Late in the day FedEx delivery along with some other obligations restricted my time with the new Zeiss 35mm f/1.4 Distagon today, but I am already forming some impressions based on the ZE prototype lens using my Canon 5D Mark II (I would have preferred the Nikon D3x, because the 5DM2 image quality interferes with the artistic effects delivered by the lens, particularly the noise and color).
The ZE 35/1.4 Distagon is a large chunk of glass and metal, and your neck will let you know this in short order, even when mounted on the relatively light weight Canon 5D Mark II. I think it would feel more at home mated to a Nikon D3x or Canon 1 series, but of course that’s purely a subjective feel thing, and then your neck would protest even more.
The first thing I noticed upon inspecting my initial shots is the color rendition, which is really gorgeous, especially so when combined with the crisp contrast. Classic Zeiss color. This is the very first shot I took, tomatoes from my garden picked that morning. I’m not thrilled with the 5D Mark II color rendition, and perhaps the small size doesn’t make things apparent (or JPEG), but it has something I like. This is a click-and-process example, nothing done to it.
The next thing I noticed is a wonderful bokeh (out of focus rendition), and I had the unexpected feeling that I was looking at a medium format Zeiss lens, a very classic out-of-focus rendition. Though very sharp at f/1.4 with an apparently high level of correction, this is not a harsh-transition rendition as you’ll find with some designs; rather my instinctive reaction was that this is a real artist’s lens, one exceptionally well suited to “feel”, and a lens ideally suited for wide aperture landscapes, and portraits and anything of a thoughtful character. Get it for use (mainly) at f/1.4 - f/2.8 would be my advice.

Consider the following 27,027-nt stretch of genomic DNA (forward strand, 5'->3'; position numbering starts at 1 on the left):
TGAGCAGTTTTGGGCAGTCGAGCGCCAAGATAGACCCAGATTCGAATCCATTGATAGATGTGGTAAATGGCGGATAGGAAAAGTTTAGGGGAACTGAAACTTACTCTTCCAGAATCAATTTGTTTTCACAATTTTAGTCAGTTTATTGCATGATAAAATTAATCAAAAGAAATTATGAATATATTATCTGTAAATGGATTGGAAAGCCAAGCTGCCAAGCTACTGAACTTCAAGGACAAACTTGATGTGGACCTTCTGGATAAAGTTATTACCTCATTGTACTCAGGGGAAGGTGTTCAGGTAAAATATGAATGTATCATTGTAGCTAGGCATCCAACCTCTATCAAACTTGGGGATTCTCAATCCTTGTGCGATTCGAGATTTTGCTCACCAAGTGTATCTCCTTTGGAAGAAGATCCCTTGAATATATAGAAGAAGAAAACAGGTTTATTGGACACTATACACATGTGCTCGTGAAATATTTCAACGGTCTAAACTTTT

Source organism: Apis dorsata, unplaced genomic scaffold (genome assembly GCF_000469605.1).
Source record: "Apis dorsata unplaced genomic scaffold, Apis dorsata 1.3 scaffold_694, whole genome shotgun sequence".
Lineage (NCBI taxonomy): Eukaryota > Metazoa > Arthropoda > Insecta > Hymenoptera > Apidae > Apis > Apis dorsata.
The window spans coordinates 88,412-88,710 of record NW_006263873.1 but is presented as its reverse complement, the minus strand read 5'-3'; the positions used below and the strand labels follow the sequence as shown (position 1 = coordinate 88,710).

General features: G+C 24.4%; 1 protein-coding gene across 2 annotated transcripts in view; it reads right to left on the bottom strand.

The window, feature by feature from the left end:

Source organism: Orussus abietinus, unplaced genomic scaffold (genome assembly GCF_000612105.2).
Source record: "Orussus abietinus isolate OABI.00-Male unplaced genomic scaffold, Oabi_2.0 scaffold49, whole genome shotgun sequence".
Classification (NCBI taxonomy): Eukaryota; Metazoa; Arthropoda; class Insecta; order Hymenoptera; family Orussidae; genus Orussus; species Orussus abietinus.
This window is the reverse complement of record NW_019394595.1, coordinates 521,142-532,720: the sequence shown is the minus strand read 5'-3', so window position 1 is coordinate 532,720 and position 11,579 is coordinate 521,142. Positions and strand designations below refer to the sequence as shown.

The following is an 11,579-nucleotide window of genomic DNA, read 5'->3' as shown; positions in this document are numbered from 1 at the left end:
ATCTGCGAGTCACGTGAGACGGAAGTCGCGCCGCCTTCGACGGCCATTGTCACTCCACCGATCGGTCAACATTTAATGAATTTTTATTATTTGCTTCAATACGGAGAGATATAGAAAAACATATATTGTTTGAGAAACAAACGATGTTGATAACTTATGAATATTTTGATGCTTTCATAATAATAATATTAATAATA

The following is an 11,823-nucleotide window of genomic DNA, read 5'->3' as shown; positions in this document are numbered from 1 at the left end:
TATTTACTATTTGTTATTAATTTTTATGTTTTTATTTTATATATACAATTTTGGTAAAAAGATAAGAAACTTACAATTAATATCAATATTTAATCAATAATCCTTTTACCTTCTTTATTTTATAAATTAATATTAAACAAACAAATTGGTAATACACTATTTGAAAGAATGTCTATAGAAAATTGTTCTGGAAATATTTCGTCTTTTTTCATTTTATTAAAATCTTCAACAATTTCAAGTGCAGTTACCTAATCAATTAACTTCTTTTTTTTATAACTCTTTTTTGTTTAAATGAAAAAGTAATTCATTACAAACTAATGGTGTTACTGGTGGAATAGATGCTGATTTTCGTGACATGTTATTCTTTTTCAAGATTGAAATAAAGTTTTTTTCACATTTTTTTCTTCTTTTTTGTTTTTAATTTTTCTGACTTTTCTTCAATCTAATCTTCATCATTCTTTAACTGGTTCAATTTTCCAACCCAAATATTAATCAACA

The video folks are going to love it when they see the way the 35/1.4 renders, along with its silky-smooth focusing. A Zeiss CP.2 cine version of this is not planned though. I should have gotten the fish tacos, because the beef ones were awful.
You’ll find the usual amount of color bokeh and axial color as with every f/1.4 or f/2 design, so don’t expect any miracles (even the Leica 50mm f/0.95 Noctilux-M doesn’t have any miracles to offer, and has far worse axial color). Fast apertures are always a compromise in some way.
The Canon 5D Mark II “green dot” focus assist was frequently in error, and could not be counted on for crisp results. I have not yet investigated this in any rigorous way, but I obtained a number of front-focused images, suggesting that there might be significant spherical aberration (a topic covered in Making Sharp Images). Or it could also be that the prototype is not “chipped” as it will be. I have no judgment to render on that point as yet.